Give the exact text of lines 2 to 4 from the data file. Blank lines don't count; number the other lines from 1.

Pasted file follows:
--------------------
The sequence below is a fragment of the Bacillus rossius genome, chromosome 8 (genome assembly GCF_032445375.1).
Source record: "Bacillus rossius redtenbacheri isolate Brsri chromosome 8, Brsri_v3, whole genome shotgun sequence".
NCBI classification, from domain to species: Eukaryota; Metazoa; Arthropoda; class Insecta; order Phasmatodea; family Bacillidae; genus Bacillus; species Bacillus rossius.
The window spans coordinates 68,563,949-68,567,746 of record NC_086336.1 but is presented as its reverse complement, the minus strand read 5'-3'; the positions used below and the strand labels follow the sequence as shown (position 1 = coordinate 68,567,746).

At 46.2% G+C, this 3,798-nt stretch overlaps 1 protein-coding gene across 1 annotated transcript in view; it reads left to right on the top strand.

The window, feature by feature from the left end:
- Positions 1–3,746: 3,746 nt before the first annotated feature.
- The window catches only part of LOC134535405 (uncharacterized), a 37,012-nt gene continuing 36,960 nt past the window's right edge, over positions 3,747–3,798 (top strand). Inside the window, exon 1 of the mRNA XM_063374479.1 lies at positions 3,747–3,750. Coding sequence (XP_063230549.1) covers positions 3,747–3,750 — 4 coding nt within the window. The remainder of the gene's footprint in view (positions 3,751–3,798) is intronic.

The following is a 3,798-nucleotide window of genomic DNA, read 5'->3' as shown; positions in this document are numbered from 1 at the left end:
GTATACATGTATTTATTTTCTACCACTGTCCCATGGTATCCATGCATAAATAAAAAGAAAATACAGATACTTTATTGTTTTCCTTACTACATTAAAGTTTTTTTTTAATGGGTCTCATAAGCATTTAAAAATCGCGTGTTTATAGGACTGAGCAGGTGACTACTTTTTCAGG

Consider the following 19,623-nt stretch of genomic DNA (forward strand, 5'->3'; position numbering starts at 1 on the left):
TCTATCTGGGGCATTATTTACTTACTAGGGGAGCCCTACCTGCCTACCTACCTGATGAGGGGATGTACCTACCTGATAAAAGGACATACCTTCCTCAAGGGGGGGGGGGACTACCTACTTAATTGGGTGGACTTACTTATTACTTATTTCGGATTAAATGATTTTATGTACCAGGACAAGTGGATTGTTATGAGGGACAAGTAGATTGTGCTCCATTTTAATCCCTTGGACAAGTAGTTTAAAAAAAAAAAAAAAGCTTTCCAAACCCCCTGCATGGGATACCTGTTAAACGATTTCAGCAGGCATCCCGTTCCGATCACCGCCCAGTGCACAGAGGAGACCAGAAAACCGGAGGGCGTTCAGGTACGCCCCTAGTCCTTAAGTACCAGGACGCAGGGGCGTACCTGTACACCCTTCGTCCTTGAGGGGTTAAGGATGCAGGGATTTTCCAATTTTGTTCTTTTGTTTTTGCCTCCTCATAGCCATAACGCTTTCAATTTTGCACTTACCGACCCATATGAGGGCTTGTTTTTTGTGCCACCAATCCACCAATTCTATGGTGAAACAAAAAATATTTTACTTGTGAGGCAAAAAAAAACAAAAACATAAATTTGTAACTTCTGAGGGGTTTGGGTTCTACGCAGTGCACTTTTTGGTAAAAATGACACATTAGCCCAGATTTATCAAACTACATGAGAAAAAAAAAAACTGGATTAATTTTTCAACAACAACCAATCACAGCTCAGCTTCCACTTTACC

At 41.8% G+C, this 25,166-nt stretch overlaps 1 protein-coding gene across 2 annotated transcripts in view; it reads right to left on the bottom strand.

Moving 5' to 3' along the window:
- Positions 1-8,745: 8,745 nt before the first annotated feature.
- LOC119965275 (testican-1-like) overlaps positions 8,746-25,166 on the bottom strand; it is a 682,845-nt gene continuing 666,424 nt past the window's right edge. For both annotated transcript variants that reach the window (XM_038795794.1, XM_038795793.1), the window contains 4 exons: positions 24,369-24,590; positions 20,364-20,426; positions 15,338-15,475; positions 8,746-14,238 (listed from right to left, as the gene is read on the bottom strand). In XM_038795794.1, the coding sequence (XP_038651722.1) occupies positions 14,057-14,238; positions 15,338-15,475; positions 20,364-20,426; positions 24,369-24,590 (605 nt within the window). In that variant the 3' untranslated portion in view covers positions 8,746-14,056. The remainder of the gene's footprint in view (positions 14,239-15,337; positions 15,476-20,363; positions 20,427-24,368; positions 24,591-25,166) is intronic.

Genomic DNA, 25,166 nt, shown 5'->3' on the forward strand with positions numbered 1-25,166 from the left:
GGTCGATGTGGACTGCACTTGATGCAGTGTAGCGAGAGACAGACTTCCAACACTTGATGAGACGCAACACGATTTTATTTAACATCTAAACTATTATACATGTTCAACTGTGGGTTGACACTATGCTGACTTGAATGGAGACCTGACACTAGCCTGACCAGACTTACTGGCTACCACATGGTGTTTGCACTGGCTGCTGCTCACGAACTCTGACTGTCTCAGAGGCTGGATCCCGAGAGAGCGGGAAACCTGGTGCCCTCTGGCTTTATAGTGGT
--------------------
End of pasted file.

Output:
Source record: "Bacillus rossius redtenbacheri isolate Brsri chromosome 8, Brsri_v3, whole genome shotgun sequence".
NCBI classification, from domain to species: Eukaryota; Metazoa; Arthropoda; class Insecta; order Phasmatodea; family Bacillidae; genus Bacillus; species Bacillus rossius.
The window spans coordinates 68,563,949-68,567,746 of record NC_086336.1 but is presented as its reverse complement, the minus strand read 5'-3'; the positions used below and the strand labels follow the sequence as shown (position 1 = coordinate 68,567,746).